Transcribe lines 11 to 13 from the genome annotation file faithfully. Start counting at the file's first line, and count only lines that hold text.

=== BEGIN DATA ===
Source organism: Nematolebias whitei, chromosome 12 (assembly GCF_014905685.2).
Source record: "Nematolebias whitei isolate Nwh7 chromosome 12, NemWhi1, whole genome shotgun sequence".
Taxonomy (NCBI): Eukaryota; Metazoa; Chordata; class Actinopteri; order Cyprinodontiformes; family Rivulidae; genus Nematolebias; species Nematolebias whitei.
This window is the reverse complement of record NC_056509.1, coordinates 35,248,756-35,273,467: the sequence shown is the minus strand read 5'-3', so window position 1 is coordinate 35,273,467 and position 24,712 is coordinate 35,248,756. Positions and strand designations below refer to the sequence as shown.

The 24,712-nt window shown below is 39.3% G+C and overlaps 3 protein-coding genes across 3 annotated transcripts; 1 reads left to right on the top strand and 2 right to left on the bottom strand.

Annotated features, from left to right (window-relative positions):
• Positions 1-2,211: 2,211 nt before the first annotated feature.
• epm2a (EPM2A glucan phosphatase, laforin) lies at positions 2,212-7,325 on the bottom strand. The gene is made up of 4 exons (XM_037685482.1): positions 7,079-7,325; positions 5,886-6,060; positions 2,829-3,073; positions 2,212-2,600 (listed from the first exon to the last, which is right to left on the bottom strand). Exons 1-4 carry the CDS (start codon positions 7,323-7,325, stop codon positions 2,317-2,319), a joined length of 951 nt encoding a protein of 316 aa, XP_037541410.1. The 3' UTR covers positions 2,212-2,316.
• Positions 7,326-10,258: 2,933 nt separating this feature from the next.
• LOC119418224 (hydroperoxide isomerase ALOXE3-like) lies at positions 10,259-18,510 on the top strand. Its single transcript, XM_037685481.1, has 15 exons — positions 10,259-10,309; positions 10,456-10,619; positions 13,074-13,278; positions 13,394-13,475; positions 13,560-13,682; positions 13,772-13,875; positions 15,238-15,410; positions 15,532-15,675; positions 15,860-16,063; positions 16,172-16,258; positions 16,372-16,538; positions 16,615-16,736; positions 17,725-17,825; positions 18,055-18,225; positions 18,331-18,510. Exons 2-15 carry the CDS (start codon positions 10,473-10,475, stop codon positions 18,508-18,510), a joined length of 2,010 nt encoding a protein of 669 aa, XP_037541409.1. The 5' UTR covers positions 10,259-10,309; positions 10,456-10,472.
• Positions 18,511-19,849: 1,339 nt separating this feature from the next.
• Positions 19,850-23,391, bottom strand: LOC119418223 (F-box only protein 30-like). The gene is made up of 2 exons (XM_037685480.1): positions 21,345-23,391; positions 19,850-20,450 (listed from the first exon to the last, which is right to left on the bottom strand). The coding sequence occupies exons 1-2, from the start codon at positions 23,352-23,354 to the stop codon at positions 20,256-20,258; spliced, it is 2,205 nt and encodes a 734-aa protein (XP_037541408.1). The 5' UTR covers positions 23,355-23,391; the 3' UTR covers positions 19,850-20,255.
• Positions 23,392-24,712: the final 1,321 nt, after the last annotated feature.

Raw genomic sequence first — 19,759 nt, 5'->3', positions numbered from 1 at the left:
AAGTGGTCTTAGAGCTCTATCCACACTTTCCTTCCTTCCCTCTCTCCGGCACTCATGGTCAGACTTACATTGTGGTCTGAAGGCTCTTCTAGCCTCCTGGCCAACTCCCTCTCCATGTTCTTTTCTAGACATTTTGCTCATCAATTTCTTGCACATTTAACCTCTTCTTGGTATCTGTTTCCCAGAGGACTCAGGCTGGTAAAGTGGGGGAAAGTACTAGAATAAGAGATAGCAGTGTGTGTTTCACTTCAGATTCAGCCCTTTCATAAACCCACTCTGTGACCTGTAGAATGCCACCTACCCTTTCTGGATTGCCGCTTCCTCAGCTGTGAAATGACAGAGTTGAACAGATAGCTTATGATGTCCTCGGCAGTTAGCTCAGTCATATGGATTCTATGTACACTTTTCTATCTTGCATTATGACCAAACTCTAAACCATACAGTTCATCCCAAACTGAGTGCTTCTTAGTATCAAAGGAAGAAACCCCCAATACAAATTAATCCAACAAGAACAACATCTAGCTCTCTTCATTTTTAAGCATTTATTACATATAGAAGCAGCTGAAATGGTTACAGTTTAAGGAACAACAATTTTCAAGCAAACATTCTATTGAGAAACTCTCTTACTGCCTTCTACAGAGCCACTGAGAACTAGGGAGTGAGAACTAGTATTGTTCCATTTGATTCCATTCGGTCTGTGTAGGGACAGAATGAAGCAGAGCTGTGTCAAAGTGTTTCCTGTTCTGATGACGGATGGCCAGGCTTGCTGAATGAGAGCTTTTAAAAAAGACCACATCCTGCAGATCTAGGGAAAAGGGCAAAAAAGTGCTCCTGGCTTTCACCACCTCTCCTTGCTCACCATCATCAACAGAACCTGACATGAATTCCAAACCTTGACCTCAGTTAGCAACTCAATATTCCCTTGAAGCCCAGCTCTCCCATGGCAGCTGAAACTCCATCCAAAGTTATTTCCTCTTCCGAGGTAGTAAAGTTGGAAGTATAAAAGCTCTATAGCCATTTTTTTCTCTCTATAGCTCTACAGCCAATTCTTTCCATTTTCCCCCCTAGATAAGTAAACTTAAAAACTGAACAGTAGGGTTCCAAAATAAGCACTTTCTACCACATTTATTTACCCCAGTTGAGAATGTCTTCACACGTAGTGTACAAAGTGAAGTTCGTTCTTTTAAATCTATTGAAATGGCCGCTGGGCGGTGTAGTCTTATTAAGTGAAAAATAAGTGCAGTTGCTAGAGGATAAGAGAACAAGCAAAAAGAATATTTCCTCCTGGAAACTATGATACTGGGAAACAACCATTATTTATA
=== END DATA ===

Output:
• Positions 18,511-19,849: 1,339 nt separating this feature from the next.
• Positions 19,850-23,391, bottom strand: LOC119418223 (F-box only protein 30-like). The gene is made up of 2 exons (XM_037685480.1): positions 21,345-23,391; positions 19,850-20,450 (listed from the first exon to the last, which is right to left on the bottom strand). The coding sequence occupies exons 1-2, from the start codon at positions 23,352-23,354 to the stop codon at positions 20,256-20,258; spliced, it is 2,205 nt and encodes a 734-aa protein (XP_037541408.1). The 5' UTR covers positions 23,355-23,391; the 3' UTR covers positions 19,850-20,255.
• Positions 23,392-24,712: the final 1,321 nt, after the last annotated feature.